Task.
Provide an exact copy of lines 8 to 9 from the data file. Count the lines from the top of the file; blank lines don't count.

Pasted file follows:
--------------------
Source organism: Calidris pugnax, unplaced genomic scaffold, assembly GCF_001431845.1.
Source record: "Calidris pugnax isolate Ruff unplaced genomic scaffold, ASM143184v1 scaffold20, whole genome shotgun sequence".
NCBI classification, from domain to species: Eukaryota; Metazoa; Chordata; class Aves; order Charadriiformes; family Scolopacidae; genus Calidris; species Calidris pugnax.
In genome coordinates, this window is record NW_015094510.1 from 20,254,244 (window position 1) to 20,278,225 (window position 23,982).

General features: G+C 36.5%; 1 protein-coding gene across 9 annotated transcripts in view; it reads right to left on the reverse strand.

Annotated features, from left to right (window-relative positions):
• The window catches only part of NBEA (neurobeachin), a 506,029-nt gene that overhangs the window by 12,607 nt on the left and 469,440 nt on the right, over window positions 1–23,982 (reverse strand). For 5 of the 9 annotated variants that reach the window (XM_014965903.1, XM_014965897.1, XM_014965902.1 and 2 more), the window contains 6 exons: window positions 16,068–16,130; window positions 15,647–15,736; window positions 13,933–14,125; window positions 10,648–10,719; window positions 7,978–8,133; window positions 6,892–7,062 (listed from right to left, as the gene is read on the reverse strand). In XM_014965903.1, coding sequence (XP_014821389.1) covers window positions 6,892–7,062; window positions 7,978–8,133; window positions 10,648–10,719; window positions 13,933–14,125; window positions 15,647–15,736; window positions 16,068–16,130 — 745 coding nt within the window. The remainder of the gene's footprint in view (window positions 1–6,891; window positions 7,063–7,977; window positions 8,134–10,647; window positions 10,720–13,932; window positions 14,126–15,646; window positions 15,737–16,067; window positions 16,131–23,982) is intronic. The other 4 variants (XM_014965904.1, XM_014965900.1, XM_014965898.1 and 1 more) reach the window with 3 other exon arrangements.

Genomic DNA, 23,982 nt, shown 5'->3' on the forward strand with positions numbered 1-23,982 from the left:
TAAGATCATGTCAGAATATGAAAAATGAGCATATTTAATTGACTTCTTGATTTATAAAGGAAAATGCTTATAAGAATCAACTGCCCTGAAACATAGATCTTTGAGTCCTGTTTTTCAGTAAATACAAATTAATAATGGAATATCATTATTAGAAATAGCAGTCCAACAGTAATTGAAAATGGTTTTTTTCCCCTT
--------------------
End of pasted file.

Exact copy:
Genomic DNA, 23,982 nt, shown 5'->3' on the forward strand with positions numbered 1-23,982 from the left:
TAAGATCATGTCAGAATATGAAAAATGAGCATATTTAATTGACTTCTTGATTTATAAAGGAAAATGCTTATAAGAATCAACTGCCCTGAAACATAGATCTTTGAGTCCTGTTTTTCAGTAAATACAAATTAATAATGGAATATCATTATTAGAAATAGCAGTCCAACAGTAATTGAAAATGGTTTTTTTCCCCTT